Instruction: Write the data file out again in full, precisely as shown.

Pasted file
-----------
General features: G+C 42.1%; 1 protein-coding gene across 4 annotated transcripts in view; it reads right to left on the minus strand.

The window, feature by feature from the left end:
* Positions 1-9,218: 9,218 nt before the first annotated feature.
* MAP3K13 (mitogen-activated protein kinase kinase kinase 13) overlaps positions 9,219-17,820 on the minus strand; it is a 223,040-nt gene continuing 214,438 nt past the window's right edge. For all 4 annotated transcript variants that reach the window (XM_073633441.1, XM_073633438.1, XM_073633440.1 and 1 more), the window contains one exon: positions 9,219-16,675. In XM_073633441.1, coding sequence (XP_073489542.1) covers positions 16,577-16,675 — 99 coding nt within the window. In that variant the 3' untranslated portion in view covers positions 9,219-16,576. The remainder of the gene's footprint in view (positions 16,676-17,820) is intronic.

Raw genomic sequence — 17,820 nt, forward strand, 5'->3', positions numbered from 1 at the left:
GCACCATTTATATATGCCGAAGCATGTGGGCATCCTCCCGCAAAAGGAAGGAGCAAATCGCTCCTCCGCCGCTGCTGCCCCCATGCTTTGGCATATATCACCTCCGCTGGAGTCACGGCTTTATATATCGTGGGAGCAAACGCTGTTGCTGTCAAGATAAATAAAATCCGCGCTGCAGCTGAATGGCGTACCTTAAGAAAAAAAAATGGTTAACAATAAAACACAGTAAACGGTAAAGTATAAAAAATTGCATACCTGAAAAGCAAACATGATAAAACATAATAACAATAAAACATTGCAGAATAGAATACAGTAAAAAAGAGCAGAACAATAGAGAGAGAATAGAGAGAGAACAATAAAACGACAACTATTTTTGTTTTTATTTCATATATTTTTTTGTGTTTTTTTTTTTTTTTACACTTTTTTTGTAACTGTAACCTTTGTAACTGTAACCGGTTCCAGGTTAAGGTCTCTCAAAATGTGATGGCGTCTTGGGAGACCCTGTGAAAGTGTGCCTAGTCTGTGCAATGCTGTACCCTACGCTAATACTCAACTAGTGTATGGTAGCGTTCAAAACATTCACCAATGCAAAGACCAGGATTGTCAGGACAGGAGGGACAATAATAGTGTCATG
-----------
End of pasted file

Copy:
General features: G+C 42.1%; 1 protein-coding gene across 4 annotated transcripts in view; it reads right to left on the minus strand.

The window, feature by feature from the left end:
* Positions 1-9,218: 9,218 nt before the first annotated feature.
* MAP3K13 (mitogen-activated protein kinase kinase kinase 13) overlaps positions 9,219-17,820 on the minus strand; it is a 223,040-nt gene continuing 214,438 nt past the window's right edge. For all 4 annotated transcript variants that reach the window (XM_073633441.1, XM_073633438.1, XM_073633440.1 and 1 more), the window contains one exon: positions 9,219-16,675. In XM_073633441.1, coding sequence (XP_073489542.1) covers positions 16,577-16,675 — 99 coding nt within the window. In that variant the 3' untranslated portion in view covers positions 9,219-16,576. The remainder of the gene's footprint in view (positions 16,676-17,820) is intronic.

Raw genomic sequence — 17,820 nt, forward strand, 5'->3', positions numbered from 1 at the left:
GCACCATTTATATATGCCGAAGCATGTGGGCATCCTCCCGCAAAAGGAAGGAGCAAATCGCTCCTCCGCCGCTGCTGCCCCCATGCTTTGGCATATATCACCTCCGCTGGAGTCACGGCTTTATATATCGTGGGAGCAAACGCTGTTGCTGTCAAGATAAATAAAATCCGCGCTGCAGCTGAATGGCGTACCTTAAGAAAAAAAAATGGTTAACAATAAAACACAGTAAACGGTAAAGTATAAAAAATTGCATACCTGAAAAGCAAACATGATAAAACATAATAACAATAAAACATTGCAGAATAGAATACAGTAAAAAAGAGCAGAACAATAGAGAGAGAATAGAGAGAGAACAATAAAACGACAACTATTTTTGTTTTTATTTCATATATTTTTTTGTGTTTTTTTTTTTTTTTACACTTTTTTTGTAACTGTAACCTTTGTAACTGTAACCGGTTCCAGGTTAAGGTCTCTCAAAATGTGATGGCGTCTTGGGAGACCCTGTGAAAGTGTGCCTAGTCTGTGCAATGCTGTACCCTACGCTAATACTCAACTAGTGTATGGTAGCGTTCAAAACATTCACCAATGCAAAGACCAGGATTGTCAGGACAGGAGGGACAATAATAGTGTCATG